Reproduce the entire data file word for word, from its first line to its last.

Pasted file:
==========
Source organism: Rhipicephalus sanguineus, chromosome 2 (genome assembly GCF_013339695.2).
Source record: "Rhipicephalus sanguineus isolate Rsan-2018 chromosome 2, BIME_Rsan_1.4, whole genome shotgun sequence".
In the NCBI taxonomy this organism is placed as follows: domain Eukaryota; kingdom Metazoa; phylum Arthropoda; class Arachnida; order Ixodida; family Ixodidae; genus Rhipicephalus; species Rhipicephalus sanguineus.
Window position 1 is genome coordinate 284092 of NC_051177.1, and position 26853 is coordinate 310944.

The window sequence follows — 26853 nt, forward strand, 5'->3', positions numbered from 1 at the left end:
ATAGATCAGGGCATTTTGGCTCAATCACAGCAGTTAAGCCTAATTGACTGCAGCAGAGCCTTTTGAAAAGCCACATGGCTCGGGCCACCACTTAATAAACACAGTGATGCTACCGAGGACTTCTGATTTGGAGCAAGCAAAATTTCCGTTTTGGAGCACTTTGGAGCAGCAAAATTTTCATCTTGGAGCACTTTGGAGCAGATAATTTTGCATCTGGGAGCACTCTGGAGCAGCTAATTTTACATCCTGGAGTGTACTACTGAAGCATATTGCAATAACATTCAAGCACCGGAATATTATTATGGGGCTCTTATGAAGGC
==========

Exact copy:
Source organism: Rhipicephalus sanguineus, chromosome 2 (genome assembly GCF_013339695.2).
Source record: "Rhipicephalus sanguineus isolate Rsan-2018 chromosome 2, BIME_Rsan_1.4, whole genome shotgun sequence".
In the NCBI taxonomy this organism is placed as follows: domain Eukaryota; kingdom Metazoa; phylum Arthropoda; class Arachnida; order Ixodida; family Ixodidae; genus Rhipicephalus; species Rhipicephalus sanguineus.
Window position 1 is genome coordinate 284092 of NC_051177.1, and position 26853 is coordinate 310944.

The window sequence follows — 26853 nt, forward strand, 5'->3', positions numbered from 1 at the left end:
ATAGATCAGGGCATTTTGGCTCAATCACAGCAGTTAAGCCTAATTGACTGCAGCAGAGCCTTTTGAAAAGCCACATGGCTCGGGCCACCACTTAATAAACACAGTGATGCTACCGAGGACTTCTGATTTGGAGCAAGCAAAATTTCCGTTTTGGAGCACTTTGGAGCAGCAAAATTTTCATCTTGGAGCACTTTGGAGCAGATAATTTTGCATCTGGGAGCACTCTGGAGCAGCTAATTTTACATCCTGGAGTGTACTACTGAAGCATATTGCAATAACATTCAAGCACCGGAATATTATTATGGGGCTCTTATGAAGGC